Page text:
During a press event in New York City on Wednesday, Amazon took the wraps off of its $200 Kindle Fire tablet. The Kindle Fire is equipped with a 7-inch display and will have access to all of Amazon’s services including AmazonMP3, Amazon Prime, Amazon Kindle, Amazon Instant Video and the Amazon AppStore. The tablet is powered by a dual-core processor and weighs 14.6 ounces. Customers can pre-order the Kindle Fire today and it will ship in November. Amazon’s CEO Jeff Bezos also unveiled a brand new version of his company’s popular eReader, dubbed the Kindle touch. The $99 Kindle touch is equipped with an infrared layer on top of the E-Ink display to help avoid with any interference while reading. It also has Amazon’s EasyReach technology for turning pages by tapping the screen in specific areas. In addition, an X-Ray feature allows users to view where and when certain characters or places take place in a book. Amazon will also sell a separate Kindle touch 3G model for $149. Pre-orders for the Kindle touch eReader begin today and will ship by November 21st. Finally, Bezos announced a new standard Kindle for $79 that does not offer a touchscreen. It is available now and will also ship today. We are hoping to bring you hands-on photos with Amazon’s new devices shortly. In the meantime, be sure to keep your browsers pointed to our live coverage of the event. Read on for the full press release from Amazon. More →
Amazon announced on Thursday that it has inked an agreement with NBCUniversal to provide its subscription customers with access to 1,000 Universal Pictures movies. The deal is in addition to the online retailer’s recent agreement with CBS to offer shows such as Star Trek and Cheers to its customers. The new content includes films such as Being John Malkovich, Jetsons, Flipper, Fear and Loathing in Las Vegas and Billy Elliott. Amazon is largely expected to release at least one tablet in the coming months, which will provide its customers with near instant access to its Amazon Unbox, Amazon Mp3, Kindle, Cloud Music and Cloud Drive services. Comcast owns 51% of NBCUniversal while General Electric owns the remaining 49%. Terms of the deal were not disclosed. Read on for the full press release. More →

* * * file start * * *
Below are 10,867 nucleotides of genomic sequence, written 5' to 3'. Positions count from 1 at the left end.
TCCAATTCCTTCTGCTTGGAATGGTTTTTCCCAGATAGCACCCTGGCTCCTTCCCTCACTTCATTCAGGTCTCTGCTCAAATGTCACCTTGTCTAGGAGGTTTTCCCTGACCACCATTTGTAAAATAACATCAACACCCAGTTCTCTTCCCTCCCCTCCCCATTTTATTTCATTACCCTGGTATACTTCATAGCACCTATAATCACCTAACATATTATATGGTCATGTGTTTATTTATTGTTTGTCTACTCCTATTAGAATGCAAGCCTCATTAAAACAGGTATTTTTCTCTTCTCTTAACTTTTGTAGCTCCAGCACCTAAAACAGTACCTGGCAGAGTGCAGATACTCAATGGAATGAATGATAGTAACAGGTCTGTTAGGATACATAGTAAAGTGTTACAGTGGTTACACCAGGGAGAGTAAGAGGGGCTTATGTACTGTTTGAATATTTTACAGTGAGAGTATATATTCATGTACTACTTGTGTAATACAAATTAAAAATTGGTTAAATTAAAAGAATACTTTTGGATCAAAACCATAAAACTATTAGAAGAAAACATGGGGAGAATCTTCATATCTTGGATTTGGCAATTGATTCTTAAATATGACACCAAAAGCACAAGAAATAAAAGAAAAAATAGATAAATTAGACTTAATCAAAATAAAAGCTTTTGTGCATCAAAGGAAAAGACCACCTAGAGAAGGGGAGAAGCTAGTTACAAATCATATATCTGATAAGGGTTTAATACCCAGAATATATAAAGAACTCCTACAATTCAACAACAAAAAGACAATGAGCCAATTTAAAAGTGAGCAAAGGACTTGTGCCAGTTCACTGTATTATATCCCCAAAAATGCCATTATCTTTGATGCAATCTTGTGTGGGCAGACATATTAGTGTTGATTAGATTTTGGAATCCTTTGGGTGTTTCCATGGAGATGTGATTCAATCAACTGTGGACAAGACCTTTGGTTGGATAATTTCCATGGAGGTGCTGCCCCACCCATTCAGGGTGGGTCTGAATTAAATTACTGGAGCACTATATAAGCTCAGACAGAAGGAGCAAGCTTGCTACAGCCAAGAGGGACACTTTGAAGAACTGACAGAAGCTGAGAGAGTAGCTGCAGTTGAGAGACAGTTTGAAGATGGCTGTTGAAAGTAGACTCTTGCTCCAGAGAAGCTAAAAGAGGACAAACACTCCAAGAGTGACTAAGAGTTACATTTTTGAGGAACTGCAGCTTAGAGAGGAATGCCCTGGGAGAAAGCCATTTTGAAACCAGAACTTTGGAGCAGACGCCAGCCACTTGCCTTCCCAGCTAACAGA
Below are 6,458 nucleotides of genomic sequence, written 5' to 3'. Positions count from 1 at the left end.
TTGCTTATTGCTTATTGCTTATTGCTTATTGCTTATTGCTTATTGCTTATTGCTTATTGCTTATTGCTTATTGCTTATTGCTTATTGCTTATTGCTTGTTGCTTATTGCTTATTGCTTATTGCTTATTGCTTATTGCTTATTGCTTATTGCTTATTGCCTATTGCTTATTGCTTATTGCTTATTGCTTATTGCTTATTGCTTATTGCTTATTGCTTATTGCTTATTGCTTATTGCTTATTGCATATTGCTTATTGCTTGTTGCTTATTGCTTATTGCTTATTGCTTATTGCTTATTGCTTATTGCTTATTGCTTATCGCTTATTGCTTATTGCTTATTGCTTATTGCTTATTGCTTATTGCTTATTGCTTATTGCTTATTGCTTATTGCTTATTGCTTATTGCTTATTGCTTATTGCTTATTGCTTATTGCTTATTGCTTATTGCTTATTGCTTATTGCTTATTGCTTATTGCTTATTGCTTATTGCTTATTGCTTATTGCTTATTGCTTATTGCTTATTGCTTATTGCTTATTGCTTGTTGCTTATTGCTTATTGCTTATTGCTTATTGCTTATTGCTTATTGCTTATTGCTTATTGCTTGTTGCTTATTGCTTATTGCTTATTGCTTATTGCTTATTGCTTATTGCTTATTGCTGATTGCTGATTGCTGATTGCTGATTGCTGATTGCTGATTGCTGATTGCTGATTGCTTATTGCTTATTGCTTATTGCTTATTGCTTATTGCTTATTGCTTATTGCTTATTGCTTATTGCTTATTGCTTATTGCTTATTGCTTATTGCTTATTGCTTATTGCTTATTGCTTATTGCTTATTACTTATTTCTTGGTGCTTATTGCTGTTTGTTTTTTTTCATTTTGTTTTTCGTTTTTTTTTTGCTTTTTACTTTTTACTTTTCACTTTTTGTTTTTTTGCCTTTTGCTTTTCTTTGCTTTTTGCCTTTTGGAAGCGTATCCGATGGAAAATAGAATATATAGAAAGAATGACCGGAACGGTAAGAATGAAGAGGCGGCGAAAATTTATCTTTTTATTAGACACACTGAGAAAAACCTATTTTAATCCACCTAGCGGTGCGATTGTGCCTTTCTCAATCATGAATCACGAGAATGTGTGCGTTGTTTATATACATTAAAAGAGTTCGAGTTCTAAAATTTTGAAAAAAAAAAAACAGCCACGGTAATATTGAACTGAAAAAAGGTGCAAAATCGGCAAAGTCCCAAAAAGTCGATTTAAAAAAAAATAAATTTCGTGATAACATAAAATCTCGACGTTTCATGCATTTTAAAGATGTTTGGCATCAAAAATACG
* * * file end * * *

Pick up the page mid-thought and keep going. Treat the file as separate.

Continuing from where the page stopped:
Roku has just announced support for Amazon Unbox Video on Demand movie streaming with its diminutive Netlix set-top box. Up until today, the little box was capable of streaming Netflix content to your friendly living room television set. It’s a great step in the right direction, providing access to Amazon’s more than 40,000 title library, and greatly increasing the relative value of the $99 box. That being said, we’re still not entirely sold on the value of the system, given the generally limited reach of both the Netflix streaming and Amazon on Demand catalogs. Couple that fact with a somewhat awkward user interface and you have a good idea that’s still somewhat flawed in its execution. That said, it certainly looks like the company is committed to increasing content and providing more value down the road, so we’ll continue to keep our eyes open in the hopes that some of our gripes will be heard.
Say Goodbye to Amazon Unbox. Say Hello to Amazon Video On Demand. Launched on Wednesday, this new video streaming service does as it drab name says; it offers streaming, ad-free video on demand. PC owners can stop taunting their OS X friends as the new Video On Demand service is compatible with Macs (finally!). If you own a Tivo, a Windows Media Center extender box (can we say Xbox360 instead?) or a Sony Bravia Internet Video Link TV, you can join the streaming party, too. While not as slick as Hulu (or free for that matter), the Amazon interface is functional with all the typical controls to control playback and view in fullscreen mode. It offers Amazon’s entire catalog of 40,000 movies and TV show which exceeds Hulu and Netflix in sheer volume of content. Movie rentals are $2.99 to $3.99 while TV rentals are $1.99 and expire 24 hours after purchase. With a free 2 minute preview available for all videos, you can at least try before you buy. Overall, we must say that Video on Demand is a respectable attempt at streaming video. Enjoy the Hoopla while you can, though, as you, Amazon, may be upstaged September 9th.